There are lots of places on the internet to discuss religion. When I first started writing on this blog, I was really sorting out my faith journey. I don't have much figured out yet, but I am at a place where I prefer to listen, learn and attempt to discuss without seeming to attack. That is not always possible though, because one person's perception discussion is often another person's perceived attack. What to do?

When discussing various facets of Christianity, you invariably end up discussing denominational differences. Calls for unity without examining the underpinnings of a denomination are not workable. Scripture calls us to examine teachings and avoid what is not compatible with scripture. Words of wisdom came today in an unusual place:

Secular Bible Study casts wide net

by JEFF STRICKLER , Star Tribune
February 20, 2009


As if it's not unusual enough that Trinity United Methodist Church and the Minnesota Atheists have joined forces to promote a project, wait till you hear what the project is: a Bible study class.

Granted, it's not your normal one. At least, that's the hope. Called Secular Bible Study, the program aims to "foster and nurture relationships between folks who would otherwise avoid each other," said Chester O'Gorman, community outreach director for the northeast Minneapolis church. "Secular Bible Study hopes to attract a variety of people -- Buddhists, atheists, agnostics, Christians and even Jews and Muslims."

The weekly class will focus on the Bible's historical and cultural context. Organizers have drawn up a set of ground rules designed to keep participants from proselytizing, but that doesn't mean that they want to discourage disagreement. Just the opposite.

"We've discerned that people have lost or lack the skills to engage in constructive and respectful dialogue in the context of profound disagreement," O'Gorman said. "An emphasis will be placed on dialogue among the group of small groups (emphasis mine)."


I don't know the faith of Mr. O'Gorman, but I certainly agree with him that people have lost or lack skills to engage in constructive and respectful dialogue. That is a goal of mine which I imagine will take years to refine, God willing.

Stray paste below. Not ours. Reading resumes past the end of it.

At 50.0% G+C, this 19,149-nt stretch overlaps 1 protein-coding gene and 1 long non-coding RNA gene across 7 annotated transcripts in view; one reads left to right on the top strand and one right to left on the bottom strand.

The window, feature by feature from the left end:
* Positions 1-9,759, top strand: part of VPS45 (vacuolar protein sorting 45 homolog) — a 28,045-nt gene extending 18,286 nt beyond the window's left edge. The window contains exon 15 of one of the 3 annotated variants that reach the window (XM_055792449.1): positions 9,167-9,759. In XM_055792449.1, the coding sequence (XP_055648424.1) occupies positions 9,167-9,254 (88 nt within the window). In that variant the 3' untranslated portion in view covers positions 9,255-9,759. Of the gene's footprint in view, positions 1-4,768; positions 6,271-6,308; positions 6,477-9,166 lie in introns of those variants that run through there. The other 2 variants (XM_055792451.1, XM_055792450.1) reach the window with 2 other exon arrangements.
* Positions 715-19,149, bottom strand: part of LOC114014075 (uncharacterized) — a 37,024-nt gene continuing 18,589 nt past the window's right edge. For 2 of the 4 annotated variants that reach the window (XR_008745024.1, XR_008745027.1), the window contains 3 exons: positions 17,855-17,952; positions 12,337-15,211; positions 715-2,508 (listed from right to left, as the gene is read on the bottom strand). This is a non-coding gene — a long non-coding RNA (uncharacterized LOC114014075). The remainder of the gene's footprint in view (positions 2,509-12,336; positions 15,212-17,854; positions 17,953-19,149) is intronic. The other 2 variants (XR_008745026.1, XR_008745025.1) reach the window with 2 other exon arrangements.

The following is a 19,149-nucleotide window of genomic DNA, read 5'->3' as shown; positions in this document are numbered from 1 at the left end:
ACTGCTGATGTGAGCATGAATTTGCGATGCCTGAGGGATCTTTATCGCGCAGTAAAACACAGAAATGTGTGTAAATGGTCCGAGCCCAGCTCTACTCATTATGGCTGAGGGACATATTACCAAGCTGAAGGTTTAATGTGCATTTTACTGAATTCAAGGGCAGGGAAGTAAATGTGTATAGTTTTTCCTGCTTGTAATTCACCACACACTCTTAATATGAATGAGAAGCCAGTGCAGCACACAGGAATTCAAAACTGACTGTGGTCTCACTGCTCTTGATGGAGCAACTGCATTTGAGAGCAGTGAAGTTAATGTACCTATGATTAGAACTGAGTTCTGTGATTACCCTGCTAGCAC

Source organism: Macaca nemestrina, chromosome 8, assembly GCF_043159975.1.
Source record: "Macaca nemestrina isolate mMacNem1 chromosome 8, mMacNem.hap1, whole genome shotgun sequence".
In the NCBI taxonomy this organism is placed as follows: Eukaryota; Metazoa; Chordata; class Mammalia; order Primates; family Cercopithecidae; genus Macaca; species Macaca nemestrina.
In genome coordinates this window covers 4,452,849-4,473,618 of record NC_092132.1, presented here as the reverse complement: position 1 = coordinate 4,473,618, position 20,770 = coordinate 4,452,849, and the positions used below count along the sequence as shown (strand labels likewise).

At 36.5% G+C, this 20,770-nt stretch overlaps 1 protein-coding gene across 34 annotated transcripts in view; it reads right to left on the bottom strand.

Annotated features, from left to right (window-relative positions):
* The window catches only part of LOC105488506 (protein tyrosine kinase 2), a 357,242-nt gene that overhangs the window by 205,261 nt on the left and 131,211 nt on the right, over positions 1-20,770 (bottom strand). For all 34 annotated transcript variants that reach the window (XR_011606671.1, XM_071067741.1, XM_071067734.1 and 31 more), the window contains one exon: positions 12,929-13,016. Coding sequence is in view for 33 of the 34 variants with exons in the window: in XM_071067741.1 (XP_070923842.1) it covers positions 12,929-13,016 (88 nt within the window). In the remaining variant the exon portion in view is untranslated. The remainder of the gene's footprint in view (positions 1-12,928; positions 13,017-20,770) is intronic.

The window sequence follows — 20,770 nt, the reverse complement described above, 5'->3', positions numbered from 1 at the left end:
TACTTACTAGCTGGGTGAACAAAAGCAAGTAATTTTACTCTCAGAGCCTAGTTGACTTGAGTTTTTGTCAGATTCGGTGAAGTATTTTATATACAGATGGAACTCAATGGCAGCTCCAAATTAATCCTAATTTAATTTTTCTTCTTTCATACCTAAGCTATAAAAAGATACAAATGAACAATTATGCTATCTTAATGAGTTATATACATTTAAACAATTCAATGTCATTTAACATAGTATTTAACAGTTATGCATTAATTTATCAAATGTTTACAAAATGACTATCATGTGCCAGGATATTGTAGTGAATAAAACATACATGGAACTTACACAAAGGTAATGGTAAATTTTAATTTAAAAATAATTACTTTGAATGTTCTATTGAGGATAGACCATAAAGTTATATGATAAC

Thursday, March 05, 2009

Mom, sing me that song....

I'm not great singer, but I love to sing. Both my husband and I were in various choirs as youth and we have been blessed with a songstress for a daughter. Our son also has a fine voice, but has refused to sing since becoming a teen. When my kids were younger, I sang to them a lot at bedtime. We had a cassette tape of Michael Card's Sleep Sound in Jesus to go along with the book. I had all the songs memorized. I also would make up songs to sing them at night. The other night, my daughter called me from college and asked me to sing one of the songs to her. Later, her friends called and asked me to sing it to the whole gang. They must have been having a group hug session and needed a reminder that they were once children and are still loved very much.

A pastor once suggested I learn some of Paul Gerhardt's hymns for encouragement. I've been slow at that suggestion, but I still end up "discovering" Gerhardt's hymns again and again. Last night for Lenten service we ended with Now Rest Beneath Night's Shadow. I found myself loving the words and wishing that I had been Lutheran when my kids were younger. This hymn would make a great nighttime song for a mom and her kids.

Now Rest Beneath Night’s Shadow
Words: Paul Gerhardt.
Music: O Welt, Ich Muss Dich Lassen, 15th Century German melody;
adapted by Heinrich Isaac, 1539;
harmony by Johann S. Bach, 1729 .

Now rest beneath night's shadow
The woodland, field, and meadow,
The world in slumber lies;
But Thou, my heart, awake thee,
To prayer and song betake thee;
Let praise to thy Creator rise.

The radiant sun hath vanished,
His golden rays are banished
By night, the foe of day;